Under this subheading we shall discuss two issues that can make the measured volumes turn out to be inaccurate.

1. Wiping the pipette tip

There is need to wipe the outer side of the serological pipettes after dipping the pipette into the solution. As we’ve already stated, these pipettes measure volumes in milliliters. Therefore, not wiping the outer side with an absorbent material would increase the margin of error especially when measuring viscous fluids.

But you need to be careful to check the meniscus level again after wiping because if you accidentally touch the mouth of the pipette, you could absorb some fluid from the inside of the pipette.

2. Calibration of Serological Pipettes

For quality reasons, it is important for you to calibrate pipettes in a routine manner. This is because of the small volumes that these pipettes measure, where a small error can greatly affect your measurements in the laboratory.

However, since serological pipettes are not adjustable, they are not calibrated. They are single use pipettes and so chances of losing the accuracy of the scale is very minimal if the manufacturer and/or product is known to be credible.

Types of serological pipettes 

There are generally three types of serological pipettes, and they are all made of polystyrene plastic or glass material. They are all single-use pipettes that are discarded once used to minimize chances of carry-over contamination. Let’s now describe the three types of serological pipettes here.

1. Aspirating Pipettes

Aspirating pipettes are for mixing fluids during experiments or laboratory tests. To avoid possibility of carry-over contamination these pipettes are designed to be single-use equipment then discarded.

Like other types of serological pipettes this type is non-pyrogenic, gamma-sterilized, and well packaged to ensure they are not contaminated after leaving the companies where they are manufactured.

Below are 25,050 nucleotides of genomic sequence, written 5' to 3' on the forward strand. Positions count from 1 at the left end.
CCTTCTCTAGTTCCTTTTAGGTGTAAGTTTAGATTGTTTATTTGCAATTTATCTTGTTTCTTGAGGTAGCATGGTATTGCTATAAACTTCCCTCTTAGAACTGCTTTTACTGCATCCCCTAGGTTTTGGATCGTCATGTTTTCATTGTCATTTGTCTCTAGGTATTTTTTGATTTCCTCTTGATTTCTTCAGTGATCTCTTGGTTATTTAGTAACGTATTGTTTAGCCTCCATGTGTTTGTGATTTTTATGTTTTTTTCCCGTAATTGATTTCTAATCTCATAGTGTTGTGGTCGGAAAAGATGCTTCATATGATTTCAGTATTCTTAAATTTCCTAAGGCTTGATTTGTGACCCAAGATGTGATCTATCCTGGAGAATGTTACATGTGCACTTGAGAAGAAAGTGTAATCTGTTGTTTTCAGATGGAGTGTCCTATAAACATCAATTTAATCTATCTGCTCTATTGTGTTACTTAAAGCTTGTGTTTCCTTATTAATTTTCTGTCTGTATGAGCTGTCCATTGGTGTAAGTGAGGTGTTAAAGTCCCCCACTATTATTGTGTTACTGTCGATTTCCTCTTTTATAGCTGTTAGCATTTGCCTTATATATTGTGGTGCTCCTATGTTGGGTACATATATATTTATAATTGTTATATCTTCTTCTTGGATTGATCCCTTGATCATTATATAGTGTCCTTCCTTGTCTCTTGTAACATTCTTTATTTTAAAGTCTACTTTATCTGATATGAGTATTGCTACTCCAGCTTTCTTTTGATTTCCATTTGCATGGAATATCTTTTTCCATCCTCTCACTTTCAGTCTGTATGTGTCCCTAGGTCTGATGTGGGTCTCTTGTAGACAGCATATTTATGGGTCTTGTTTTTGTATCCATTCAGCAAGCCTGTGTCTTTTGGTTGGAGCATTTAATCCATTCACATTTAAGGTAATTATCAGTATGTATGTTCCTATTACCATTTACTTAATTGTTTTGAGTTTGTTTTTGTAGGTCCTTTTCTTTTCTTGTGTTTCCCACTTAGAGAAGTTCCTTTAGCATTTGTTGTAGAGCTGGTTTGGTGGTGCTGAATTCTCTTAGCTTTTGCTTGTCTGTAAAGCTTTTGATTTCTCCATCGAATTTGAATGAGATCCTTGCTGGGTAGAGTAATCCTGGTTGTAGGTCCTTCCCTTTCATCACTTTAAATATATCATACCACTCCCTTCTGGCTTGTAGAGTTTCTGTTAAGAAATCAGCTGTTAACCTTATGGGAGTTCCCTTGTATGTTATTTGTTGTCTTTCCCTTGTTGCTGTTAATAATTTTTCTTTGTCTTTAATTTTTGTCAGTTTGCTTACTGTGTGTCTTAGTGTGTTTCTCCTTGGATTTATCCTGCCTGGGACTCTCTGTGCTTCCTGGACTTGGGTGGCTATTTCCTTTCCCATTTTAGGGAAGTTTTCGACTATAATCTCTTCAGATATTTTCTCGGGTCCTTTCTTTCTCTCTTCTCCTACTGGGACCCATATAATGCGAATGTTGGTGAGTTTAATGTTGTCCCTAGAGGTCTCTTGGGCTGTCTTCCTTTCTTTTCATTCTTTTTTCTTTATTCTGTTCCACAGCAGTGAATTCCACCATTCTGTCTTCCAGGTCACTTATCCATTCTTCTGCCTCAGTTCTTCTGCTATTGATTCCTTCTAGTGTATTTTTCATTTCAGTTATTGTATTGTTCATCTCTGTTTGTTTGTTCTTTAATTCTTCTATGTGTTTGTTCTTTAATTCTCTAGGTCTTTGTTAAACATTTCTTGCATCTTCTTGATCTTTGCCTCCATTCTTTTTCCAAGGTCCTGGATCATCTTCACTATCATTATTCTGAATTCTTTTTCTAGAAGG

2. Open-ended Serological pipettes

These serological pipettes have fiber filter plugs meant to minimize contamination. They are sterilized, non-pyrogenic pipettes that are quite popular in serological laboratories. Their packaging is further specially designed to prevent contamination.

Serological pipette is used in dispensing solutions
A blue solution being dispensed into test tubes using a serological pipette (Source: Freepik Photos)

Open-ended pipettes are specialized for measuring fluids that highly viscous. They are particularly useful when you are transferring fluids like paints, oil, and sludge among others. We believe their open-end design helps enhance their suitability for these fluids.  

The open-ended pipettes come in many sizes including 1 mL, 2 mL, 5 mL and 10 mL pipettes. Some manufacturers may have even bigger capacity pipettes than the ones listed here like 25ml and the 50ml serological pipettes.

3. Bacteriological Pipettes

This type of pipettes is used to transfer and mix fluids like milk when testing for the presence of bacteria. As you would expect the pipettes are sterile and non-pyrogenic sterilized by strong gamma rays.  

Different manufacturers make them in different volume capacities. The most common pipettes sizes here include the 1.1 mL and 2.2 mL capacities. However, the other higher-capacity serological pipette may be available.

Reading and Reporting the Volume of a Serological Pipettes

This step is critical because if not well done can yield serious errors. Though it can look easy, this is not an activity for every Tom, Dick, and Harry. You can mess up tests and mislead diagnosis if ignorant.

Expertise in reading meniscus is needed here. What you should do is to lift the pipette, hold it at the level where your eyes are looking at the meniscus horizontally. Your eyes at the same level as the meniscus.

Further, the pipette should not be twisting but should be vertically upright from the ground. For quality reasons and to ensure that there are minimal errors you shouldn’t rely on a single measurement.

Repetitive measurements can help in enhancing accuracy. At least three measurements can help you build confidence of accuracy if there is consistency in your measurements.


A serological pipette is a vital equipment in a serological laboratory without which measurements cannot be done accurately. There are three common types of serological pipettes that include aspirating, open-ended, and bacteriological pipettes.